8 thoughts on “Let’s face facts: neither London nor New York belong in Connacht

  1. Or let them play in the Junior championship? In fact if a new championship structure could be tried out at Junior grade, the options for change could be investigated and assessed before proposing it for the Senior grade.

    Just a thought as the jelly and ice cream settles on a Championship afternoon.

    Keep the Faith!

  2. the only positive point which applies to the two fixtures is that they seem to have had a good effect on mayo teams in recent years.

    new york- 2004
    london-2006
    new york-2006

    each year resulted in connacht championships and 2 of which we made the all ireland.

  3. I have been at the London game every year since 91. we were put to the test in 96′, Roscommon were rescued by the cross bar once and Lietrim were taken to extra time one year. Galway started their all ireland defence there in 99. Please dont deny the exiles this game. Its the highlight of the year for the non ryanair generation who the celtic tiger crew dismiss.
    ‘A very different county’ by Robert Mullen will make you change your mind. Six hours study the previous weekend would have meant you seen the game and willie joe coming on for the last twenty minutes. Regrets….I have had a few

  4. I think there are two sides to this argument. Firstly, from a footballing side your article is absolutely correct. Even with the mass emigration from the country in the last few years, its extremely unlikely that either London or New York would have enough quality and commitment to seriously threaten any of the other sides in Connacht.

    However, there is a wider point. Given that GAA is an intrinsic part of Irish communities abroad, maybe this game is a great way of connecting the Irish community in London and New York with its Irish relations (albeit only if they are from Connacht). Part of the excellent action plan led by Liam Horan involved harnessing potential from the Mayo diaspora for fundraising support etc. Surely these games could be a way of connecting those abroad with their home county?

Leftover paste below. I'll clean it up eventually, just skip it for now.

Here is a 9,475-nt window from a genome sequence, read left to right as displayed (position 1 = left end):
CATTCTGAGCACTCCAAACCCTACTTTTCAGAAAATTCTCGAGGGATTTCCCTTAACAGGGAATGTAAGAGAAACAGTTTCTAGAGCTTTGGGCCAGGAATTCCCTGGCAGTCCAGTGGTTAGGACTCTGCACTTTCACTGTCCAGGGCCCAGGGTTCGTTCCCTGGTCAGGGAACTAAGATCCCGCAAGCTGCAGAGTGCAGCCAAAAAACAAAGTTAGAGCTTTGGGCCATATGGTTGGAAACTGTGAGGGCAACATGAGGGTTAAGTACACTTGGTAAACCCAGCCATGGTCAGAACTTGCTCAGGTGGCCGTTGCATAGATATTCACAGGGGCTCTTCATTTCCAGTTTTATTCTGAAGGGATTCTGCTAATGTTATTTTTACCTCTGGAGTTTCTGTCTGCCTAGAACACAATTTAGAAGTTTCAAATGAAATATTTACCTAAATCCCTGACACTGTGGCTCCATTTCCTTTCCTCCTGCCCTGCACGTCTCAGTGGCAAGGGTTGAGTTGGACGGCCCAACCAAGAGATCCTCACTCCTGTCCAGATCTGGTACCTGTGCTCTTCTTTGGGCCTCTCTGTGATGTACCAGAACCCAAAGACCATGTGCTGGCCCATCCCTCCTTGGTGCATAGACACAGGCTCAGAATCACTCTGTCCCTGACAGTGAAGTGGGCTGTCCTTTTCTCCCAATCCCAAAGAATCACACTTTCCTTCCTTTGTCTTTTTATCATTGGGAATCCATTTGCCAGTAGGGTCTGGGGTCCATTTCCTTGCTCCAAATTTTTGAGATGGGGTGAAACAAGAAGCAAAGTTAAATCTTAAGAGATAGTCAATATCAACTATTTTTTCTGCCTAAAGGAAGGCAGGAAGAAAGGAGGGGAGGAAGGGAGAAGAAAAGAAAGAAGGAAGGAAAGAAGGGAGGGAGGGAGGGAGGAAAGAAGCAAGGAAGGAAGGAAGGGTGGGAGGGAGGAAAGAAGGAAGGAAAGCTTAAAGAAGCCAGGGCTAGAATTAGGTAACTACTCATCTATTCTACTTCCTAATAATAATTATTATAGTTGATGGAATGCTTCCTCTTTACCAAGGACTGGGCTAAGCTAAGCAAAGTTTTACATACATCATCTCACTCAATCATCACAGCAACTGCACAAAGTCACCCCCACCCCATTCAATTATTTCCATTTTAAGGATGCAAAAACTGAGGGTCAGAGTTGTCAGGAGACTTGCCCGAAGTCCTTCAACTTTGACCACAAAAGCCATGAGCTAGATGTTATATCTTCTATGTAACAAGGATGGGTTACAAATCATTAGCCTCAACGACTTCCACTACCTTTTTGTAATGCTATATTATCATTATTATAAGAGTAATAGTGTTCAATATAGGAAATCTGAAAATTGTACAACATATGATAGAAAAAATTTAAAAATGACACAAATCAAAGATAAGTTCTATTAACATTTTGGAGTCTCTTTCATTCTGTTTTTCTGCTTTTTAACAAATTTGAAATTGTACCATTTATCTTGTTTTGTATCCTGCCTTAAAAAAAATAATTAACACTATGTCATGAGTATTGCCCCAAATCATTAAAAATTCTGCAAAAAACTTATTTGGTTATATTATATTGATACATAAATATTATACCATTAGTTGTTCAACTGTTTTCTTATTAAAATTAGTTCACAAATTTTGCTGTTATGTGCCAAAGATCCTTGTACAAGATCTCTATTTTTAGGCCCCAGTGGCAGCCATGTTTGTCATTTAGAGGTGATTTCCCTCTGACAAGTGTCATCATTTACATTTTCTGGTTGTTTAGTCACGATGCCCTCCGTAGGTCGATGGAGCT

I was in Gaelic Park in 2009 and I spoke to a few people who emigrated about 50 years ago from Mayo and they got talking to people from the town they emigrated from etc. Just seemed like it gave them a new connection to a place they couldn’t visit again.

    Whether the expense involved in getting an inter-county team to play a game is worth it is a very valid question these days, I wouldn’t see the argument so clear cut.

  5. As an exile living in America for the last 13 years i love going to Gaelic Park for the championship games especially when Mayo are playing.Having never missed attending a championship game between 1981 and 1998 its nice to get a slice of home!

  6. Well I’m being selfish here as I live over in London, but I think a lot of good comes from these games.
    London GAA has been struggling in recent years in terms of numbers (a situation I’d imagine will change with the economic situation over home), these championship games tend to be the highlight of their calendar and a good motivation for players to sign up to London clubs.
    They are also a good way of getting young London kids (1st/2nd/3rd generation Irish) interested in the games. I know of some schools who advertise and promote the game and encourage kids to go out there.
    One of my first experiences of Gaelic games was a visit to Ruislip with my old fella to watch Mayo. Others I know have similar experiences.
    The social aspect of it can’t be underestimated either, it’s a great way of bringing exiled people together over here, particularly for those who don’t have the opportunity to get back home much.

    As well as that, the London players deserve some respect also. They train very hard for this game.
    It’s all well and good playing league games, but the championship is the championship after all, and a fitting reward for the players and staff who work very hard to keep Gaelic games alive in places like London and New York.
    More power to them.

  7. I don’t know why it has allways to be a Connacht team that plays the exiles. I don’t understand why other provinces don’t send their provincial champions etc to NY or London.
    After all Connacht is not the only province to suffer from emigration. Ideally it should be rotated on a 4 year basis between the provincial champions.